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Will the Fugitive Economic Offenders Bill of any real use?

By Sudipto Dey
March 12, 2018 15:50 IST
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Legal experts are not sure if threat of confiscation of property will be deterrent enough for fleeing offenders

Illustration: Uttam Ghosh/

Vijay Mallya reportedly left Indian shores on March 2, 2016.

It has taken the government two years to expedite the introduction of a law to deter economic offenders from fleeing the country.


A sense of déjà vu prevailed in the Punjab National Bank fraud case, involving diamond traders Nirav Modi and Mehul Choksi.

The proposed Fugitive Economic Offenders (FEO) Bill, 2018, seeks to empower the government to confiscate the property of proclaimed economic offenders who have fled the country.

However, experts expect several legal challenges in its implementation that may nullify the deterrence caused by the threat of forfeiture for economic offenders leaving the country.

The existing provisions of the law do not deter the fugitive economic offenders largely because the extradition processes between India and other countries are generally cumbersome and time-taking, say legal experts.

“India is not a favoured country in case of extradition requests. Courts in the UK have rejected the extradition requests on the ground that the jail condition in India was inhumane and that the accused could not be guaranteed a fair prosecution,” noted Anuj Berry, partner, Shardul Amarchand Mangaldas.

The provision to confiscate the property of proclaimed offenders is already there under different laws. For instance, the Prevention of Money Laundering (PML) Act, 2002, prescribes three stages before the final confiscation of an accused’s property.

This involves provisional attachment of the property, confirmation of the attachment pursuant to adjudication and finally the confiscation of the property subject to conviction.

“If the alleged offender cannot be brought before the court to participate in the trial and defend himself, the objective of the existing laws is often frustrated,” says Ajay Bhargava, partner, Khaitan & Co.

Under the existing laws, the power of the court is confined to the attachment of properties of the offender which were secured or those properties which are proceeds of the alleged crimes.

However, under the proposed Bill, the Special Court has the power to authorise confiscation of all properties owned by the fugitive offender.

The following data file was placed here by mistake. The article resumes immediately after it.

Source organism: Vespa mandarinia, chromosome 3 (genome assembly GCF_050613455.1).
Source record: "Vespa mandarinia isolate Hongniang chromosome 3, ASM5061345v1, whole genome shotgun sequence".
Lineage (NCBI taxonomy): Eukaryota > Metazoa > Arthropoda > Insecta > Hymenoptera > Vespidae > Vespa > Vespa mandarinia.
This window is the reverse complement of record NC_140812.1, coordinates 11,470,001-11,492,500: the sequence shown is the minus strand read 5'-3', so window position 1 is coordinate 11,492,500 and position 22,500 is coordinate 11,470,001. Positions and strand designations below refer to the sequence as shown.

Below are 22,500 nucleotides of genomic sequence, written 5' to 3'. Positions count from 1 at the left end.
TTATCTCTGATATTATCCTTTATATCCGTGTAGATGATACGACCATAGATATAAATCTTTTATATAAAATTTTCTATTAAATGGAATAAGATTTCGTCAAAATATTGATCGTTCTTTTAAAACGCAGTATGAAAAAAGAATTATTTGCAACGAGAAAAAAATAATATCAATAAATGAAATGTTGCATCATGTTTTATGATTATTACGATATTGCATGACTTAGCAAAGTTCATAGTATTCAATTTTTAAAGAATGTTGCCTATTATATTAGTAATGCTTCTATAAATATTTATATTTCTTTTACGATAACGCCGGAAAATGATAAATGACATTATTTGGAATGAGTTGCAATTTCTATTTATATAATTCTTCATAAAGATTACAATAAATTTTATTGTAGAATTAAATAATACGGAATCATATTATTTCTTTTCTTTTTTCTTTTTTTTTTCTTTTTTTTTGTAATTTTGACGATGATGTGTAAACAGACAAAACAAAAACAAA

Under the PML Act, only the proceeds of crime or such property that is involved in money laundering attract the provisions of attachment.

That is not the case in the proposed FEO Bill. It seeks to allow authorities to also attach the personal properties owned by such offender.

The PML Act provides that all the properties attached shall vest with the central government.

An administrator is responsible for proper maintenance and custody of such properties.

However, the provisions of the FEO Bill provide for the disposal of all such properties by the administrator to satisfy the claims of the creditors.

This proposed Bill would create an added pressure on the fugitive economic offender as all the properties belonging to the offender will automatically come under its ambit,” says Sandeep Grover, partner, IndusLaw.

While the measures to deter economic offenders to turn fugitive may appear well-intentioned, legal experts stress on the need for ironing out several loopholes in the draft Bill.

The provision that empowers any court to disentitle any person from putting forward or defending any civil action if that he/she is declared as a fugitive economic offender is seen as draconian.

“A challenge may be made against such provision on the ground that it is disproportionate and arbitrary,” says Berry.

Chandrasekhar Tampi, partner, Kochhar & Co, points out that this provision effectively punishes the fugitive economic offender as well as the minority shareholder(s) of the company who may have had nothing to do with the offence.

“Significantly, from the standpoint of constitutionality, this provision may face a challenge on the ground that it seeks to oust the principle of natural justice,” he adds.

Legal experts say the draft Bill that is in public domain does not provide for a situation where the confiscated property is in excess of the claims against the fugitive offender.

“There also may be a challenge to the pre-determination of the status of the property as proceeds of crime without considering evidence and without trial,” says Bhargava.

Experts say taking away the right of the accused to pursue or defend civil proceedings is contrary to the basic tenets of justice and fair play, besides being violative of the Constitution.

Berry points out that though the scope of the proposed FEO Bill is restricted to those offences value of which is Rs 100 crore or more, this provision could easily be circumvented by mischievous or devious actions.

“There is no such monetary limit under other corresponding laws, other than the PML Act, which has a limit of Rs 10 million. The monetary limit of Rs 100 crore appears to be excessive,” he says.

This limit must be made harmonious with such other laws, he adds.

Legal experts agree, as is the case with any new law, the various provisions of the proposed Bill is likely to be tested in the court.

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Sudipto Dey
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